Discuss the ending of "The Fall of the House of Usher." What does it imply?

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iandavidclark3 eNotes educator| Certified Educator

At the end of Edgar Allan Poe's "The Fall of the House of Usher," both Roderick and his sister Madeline, the last of the Usher family, are dead. More specifically, Madeline escapes from her tomb deep in the vaults of the house and locks her brother in a deadly embrace that results in the deaths of both siblings. It also motivates the narrator of the story to flee from the home (and its apparently crazy former inhabitants), whereupon he witnesses the house of the Usher family ruinously tearing itself in two.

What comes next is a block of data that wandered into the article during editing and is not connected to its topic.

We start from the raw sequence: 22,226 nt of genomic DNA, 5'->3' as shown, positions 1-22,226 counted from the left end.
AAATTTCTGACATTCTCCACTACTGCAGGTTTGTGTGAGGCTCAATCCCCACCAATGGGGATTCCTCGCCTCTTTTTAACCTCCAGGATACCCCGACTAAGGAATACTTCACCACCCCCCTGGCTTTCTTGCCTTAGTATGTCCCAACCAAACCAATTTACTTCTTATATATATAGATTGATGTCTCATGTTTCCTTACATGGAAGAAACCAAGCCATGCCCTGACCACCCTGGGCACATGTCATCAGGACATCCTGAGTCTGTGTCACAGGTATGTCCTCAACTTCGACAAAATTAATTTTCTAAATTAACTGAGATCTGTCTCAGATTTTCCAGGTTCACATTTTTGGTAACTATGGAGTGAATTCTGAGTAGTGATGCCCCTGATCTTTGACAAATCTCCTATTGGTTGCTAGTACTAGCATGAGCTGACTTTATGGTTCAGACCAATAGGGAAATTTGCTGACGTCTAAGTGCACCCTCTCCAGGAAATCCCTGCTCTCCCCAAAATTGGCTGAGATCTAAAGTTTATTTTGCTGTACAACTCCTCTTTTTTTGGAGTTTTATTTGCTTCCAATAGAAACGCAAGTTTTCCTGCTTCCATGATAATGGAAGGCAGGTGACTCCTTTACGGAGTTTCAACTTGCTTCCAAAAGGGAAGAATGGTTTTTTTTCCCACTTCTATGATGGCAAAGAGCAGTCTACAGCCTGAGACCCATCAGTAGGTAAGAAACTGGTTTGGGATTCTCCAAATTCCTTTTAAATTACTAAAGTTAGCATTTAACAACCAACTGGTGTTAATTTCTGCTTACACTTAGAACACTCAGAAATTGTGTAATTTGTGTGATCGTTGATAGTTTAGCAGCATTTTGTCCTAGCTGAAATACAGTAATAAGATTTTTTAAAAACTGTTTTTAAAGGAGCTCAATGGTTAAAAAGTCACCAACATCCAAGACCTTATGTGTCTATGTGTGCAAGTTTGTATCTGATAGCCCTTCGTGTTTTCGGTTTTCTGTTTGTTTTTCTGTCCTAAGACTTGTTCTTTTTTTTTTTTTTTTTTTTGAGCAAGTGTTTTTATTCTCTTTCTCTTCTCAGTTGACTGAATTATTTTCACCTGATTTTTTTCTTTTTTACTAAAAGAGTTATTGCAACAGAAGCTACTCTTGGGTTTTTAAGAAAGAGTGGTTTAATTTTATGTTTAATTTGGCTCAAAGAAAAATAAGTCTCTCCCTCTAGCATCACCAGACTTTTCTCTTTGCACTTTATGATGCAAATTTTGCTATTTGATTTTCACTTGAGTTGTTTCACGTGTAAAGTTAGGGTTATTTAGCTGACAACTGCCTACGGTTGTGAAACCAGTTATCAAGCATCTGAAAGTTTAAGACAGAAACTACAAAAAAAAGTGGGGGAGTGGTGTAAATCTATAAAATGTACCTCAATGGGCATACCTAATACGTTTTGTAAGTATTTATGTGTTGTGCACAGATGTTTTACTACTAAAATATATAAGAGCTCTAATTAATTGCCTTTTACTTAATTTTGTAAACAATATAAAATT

In short, the ending of the story implies the destruction of the House of Usher in two ways. On a literal level, the actual house of the family (which potentially exerted a sinister will over the members of the family) is in ruins. On a more subtle level, the Usher family (or "house," as prominent families were sometimes called) has just gone extinct after generations of incestuous relationships. As such, at the end of the story we're not only witnessing the destruction of a physical house but also the disintegration of a familial line that has become weakened by incest. 

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The Fall of the House of Usher

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